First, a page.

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Thailand confirms its first case of MERS, outbreak ‘leveled off’ in South Korea

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Middle East Respiratory Syndrome (MERS) coronavirus

THAILAND — Thailand has confirmed its first case of MERS, representing a further spread of the deadly respiratory disease from the Middle East to eastern Asia, Thai Public Health Minister Rajata Rajatanavin said Thursday.

A man was diagnosed with MERS after he traveled to Thailand from a Middle Eastern country on June 15, Rajatanavin said.

He was being treated in a private hospital in Bangkok on Thursday where his condition was said to be stable.

Thailand would be the 26th country with confirmed Middle East respiratory syndrome cases since the disease was identified in Saudi Arabia in 2012.

The patient was in Thailand to receive treatment for heart disease, and was taken to the hospital when he displayed flu-like symptoms.

South Korean toll up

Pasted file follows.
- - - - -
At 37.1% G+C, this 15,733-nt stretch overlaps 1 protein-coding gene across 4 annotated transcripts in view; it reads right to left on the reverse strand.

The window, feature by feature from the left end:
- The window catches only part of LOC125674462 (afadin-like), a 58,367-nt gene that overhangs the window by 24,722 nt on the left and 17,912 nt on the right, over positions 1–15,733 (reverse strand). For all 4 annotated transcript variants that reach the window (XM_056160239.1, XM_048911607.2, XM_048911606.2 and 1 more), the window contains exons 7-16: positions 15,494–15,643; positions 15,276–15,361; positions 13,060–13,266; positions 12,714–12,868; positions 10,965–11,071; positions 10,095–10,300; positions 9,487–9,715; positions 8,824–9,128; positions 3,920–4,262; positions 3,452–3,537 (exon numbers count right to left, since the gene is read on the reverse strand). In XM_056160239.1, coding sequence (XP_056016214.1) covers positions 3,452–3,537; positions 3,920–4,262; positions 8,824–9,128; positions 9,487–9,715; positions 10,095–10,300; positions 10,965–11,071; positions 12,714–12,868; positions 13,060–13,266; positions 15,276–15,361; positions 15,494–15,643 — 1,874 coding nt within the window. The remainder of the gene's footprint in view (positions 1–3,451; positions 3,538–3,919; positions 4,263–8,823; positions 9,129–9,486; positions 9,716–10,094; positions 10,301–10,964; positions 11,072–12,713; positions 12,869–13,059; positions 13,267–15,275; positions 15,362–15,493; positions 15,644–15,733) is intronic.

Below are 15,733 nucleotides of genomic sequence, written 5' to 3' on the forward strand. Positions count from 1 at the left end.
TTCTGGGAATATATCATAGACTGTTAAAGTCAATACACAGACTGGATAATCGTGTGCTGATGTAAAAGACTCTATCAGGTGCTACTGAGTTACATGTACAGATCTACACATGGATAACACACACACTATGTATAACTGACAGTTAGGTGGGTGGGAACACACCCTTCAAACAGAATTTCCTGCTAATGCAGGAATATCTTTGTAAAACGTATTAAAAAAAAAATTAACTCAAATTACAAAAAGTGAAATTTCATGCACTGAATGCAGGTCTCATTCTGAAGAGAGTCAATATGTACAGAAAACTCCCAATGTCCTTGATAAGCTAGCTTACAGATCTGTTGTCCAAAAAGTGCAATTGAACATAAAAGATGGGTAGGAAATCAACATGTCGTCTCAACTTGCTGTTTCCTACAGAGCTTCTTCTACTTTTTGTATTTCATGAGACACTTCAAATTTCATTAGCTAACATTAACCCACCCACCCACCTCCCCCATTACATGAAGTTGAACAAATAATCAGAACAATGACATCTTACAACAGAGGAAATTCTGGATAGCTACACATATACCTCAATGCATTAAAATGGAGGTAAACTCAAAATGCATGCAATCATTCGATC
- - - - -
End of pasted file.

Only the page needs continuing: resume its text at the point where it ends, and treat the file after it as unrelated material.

The disease continues to claim lives in South Korea, where officials announced a further death in the country’s outbreak Friday, raising the total death toll to 24.

But Kwon Deok-cheol, an official with Ministry of Health and Welfare leading MERS task force, told reporters at a press conference that the outbreak had “leveled off.”

“Looking at the currently trend, we have judged that situation has leveled off,” said Kwon.

“But as I’ve mentioned earlier, we need to watch for further spread.”

According to South Korea’s Ministry of Health, the latest patient to die was in his 70s.

A new case was also announced Friday, bringing the total number of cases to 166.

Thirty of those afflicted have recovered, leaving a total of 112 currently receiving treatment.

The number of people under quarantine in the country dropped to 5930, with 5161 people under house quarantine and 769 quarantined in facilities.

WHO ‘wakeup call’

More than 100,000 tourist visits to South Korea have been canceled in response to the outbreak, the biggest outside Saudi Arabia.

The World Health Organization has described the MERS outbreak as a “wakeup call.”

It said that the number of new cases “appears to be declining” — indicating that the outbreak could be slowing down.

But it also warned that “all outbreaks are unpredictable” — especially for new diseases that are not well understood.

South Korea’s Yonhap news agency reported that President Park Geun-hye’s job approval rating had fallen to an all-time low over the outbreak, dropping to 29 percent.